While doing some hand watering around my garden today, I was surprised to see this Rain Lilly (Zephyranthes candida) peeking out from under an overgrown Rosemary (Rosmarinus officinalis) shrub. I had totally forgotten about it since the Rain Lillies dry up and disappear in summer and late winter. Rather than trim the Rosemary, which has a pleasing shape just as it is, I think I'll just dig up the Rain Lilly bulbs after the plant dries up and relocate them to another area where they will be more visible. If I remember where they are located!
Something else peeking out from under a shrub is my concrete raccoon that had been covered by a Bush Morning Glory until I trimmed it back some for winter. He's about 12 years old now and a little weatherbeaten, but I think he's still realistic looking even though I've never seen a real raccoon. They are not uncommon in Arizona, but they usually hang out near perennial streams, lakes, and reservoirs and not in residential areas. I always thought they were cute in photos, hence the yard art.
My Chuparosa (Justicia californica) is growing like crazy in our mild fall weather. Both people and plants love this time of year in the desert. Chuparosa can get very leggy and should be trimmed to shape, but I haven't done that yet as it has a lot of room to spread out and I didn't think it needed it. Now, it is looking a bit unkempt, so next week I'll get out the pruning tools again.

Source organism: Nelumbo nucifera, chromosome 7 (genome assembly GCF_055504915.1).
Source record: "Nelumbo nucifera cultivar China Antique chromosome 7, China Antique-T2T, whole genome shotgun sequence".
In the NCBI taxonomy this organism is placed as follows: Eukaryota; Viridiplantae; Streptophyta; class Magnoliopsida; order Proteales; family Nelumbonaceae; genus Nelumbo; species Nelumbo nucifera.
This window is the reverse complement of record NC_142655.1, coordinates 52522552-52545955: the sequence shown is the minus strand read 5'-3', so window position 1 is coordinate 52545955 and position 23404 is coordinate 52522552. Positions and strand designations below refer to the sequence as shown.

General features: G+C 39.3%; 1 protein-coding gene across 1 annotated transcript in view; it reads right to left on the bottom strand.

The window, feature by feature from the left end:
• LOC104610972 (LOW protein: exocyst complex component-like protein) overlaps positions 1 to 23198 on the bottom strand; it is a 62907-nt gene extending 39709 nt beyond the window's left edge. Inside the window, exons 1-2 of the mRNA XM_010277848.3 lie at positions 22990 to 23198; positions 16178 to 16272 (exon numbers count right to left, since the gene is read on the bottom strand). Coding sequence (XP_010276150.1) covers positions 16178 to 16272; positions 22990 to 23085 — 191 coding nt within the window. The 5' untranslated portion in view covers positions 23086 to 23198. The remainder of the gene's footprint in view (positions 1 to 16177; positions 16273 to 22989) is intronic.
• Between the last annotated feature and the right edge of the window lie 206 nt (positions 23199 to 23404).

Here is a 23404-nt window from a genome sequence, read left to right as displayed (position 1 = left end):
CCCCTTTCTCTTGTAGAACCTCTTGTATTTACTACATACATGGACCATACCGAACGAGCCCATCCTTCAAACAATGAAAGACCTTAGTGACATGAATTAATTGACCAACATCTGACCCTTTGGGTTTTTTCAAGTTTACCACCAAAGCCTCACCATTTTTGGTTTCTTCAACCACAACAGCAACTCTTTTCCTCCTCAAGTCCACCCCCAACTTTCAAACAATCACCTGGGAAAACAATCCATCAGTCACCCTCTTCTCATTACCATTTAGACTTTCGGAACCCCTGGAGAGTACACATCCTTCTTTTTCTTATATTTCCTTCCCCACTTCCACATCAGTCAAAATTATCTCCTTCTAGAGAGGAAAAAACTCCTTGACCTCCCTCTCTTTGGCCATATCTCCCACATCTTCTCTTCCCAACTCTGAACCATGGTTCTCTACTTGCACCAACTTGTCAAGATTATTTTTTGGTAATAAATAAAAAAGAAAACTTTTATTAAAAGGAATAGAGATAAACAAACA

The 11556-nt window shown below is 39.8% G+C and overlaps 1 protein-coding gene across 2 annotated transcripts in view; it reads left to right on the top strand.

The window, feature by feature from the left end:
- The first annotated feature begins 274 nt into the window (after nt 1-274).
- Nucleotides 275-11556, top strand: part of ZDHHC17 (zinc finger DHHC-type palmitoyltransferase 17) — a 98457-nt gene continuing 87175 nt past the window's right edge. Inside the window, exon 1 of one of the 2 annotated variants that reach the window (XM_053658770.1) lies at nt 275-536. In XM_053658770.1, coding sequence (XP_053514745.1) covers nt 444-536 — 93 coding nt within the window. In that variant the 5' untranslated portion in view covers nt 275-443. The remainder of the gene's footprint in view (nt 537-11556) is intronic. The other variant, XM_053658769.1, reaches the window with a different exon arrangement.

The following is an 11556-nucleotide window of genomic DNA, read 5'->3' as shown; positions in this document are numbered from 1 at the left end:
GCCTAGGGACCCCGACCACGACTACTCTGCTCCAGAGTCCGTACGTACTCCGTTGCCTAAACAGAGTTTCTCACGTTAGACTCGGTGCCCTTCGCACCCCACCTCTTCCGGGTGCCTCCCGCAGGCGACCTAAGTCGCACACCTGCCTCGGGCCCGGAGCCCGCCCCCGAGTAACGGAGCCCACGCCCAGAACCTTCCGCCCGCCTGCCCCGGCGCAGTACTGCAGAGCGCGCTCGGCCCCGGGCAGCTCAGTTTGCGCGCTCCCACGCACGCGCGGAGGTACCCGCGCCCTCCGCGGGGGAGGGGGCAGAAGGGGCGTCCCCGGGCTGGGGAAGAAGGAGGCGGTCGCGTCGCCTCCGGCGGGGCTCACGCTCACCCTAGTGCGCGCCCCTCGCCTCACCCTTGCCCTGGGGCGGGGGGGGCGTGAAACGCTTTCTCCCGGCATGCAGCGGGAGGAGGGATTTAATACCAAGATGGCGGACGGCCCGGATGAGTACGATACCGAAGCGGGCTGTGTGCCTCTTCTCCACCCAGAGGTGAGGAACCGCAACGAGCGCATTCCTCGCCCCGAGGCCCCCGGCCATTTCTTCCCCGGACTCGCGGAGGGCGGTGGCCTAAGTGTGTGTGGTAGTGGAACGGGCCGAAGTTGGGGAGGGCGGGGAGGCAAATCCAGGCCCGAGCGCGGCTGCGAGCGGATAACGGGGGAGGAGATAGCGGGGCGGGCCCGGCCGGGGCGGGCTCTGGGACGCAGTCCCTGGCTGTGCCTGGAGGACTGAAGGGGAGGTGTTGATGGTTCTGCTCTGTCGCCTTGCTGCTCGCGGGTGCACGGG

Today I added another sun catcher to my plant stand/wind chime/sun catcher holder. I have no other place to hang all these things, so for years I've just used this plant stand. It stands near a glider on the patio and makes pleasant sounds with the slightest breeze. When it's really windy, it becomes a cacophony of clanging and banging.
Now, some real Arizona desert trivia from outside my garden.
All cacti are succulents, but not all succulents are cacti.
The Sonoran Desert where I live is the largest desert in North America and is possibly one of the most irrigated deserts. The entire Phoenix area was reclaimed from the desert by modern methods of water control.
Javelina, a Peccary, can become a pest in Arizona landscapes located near open desert areas. They have tough mouths and love succulent plants, and a herd can wreak havoc on a desert garden in no time. Prickly pear cactus is one of their favorite foods. Spines and glochids don't bother them a bit. Although somewhat pig-like in appearance, they are actually more closely related to antelope.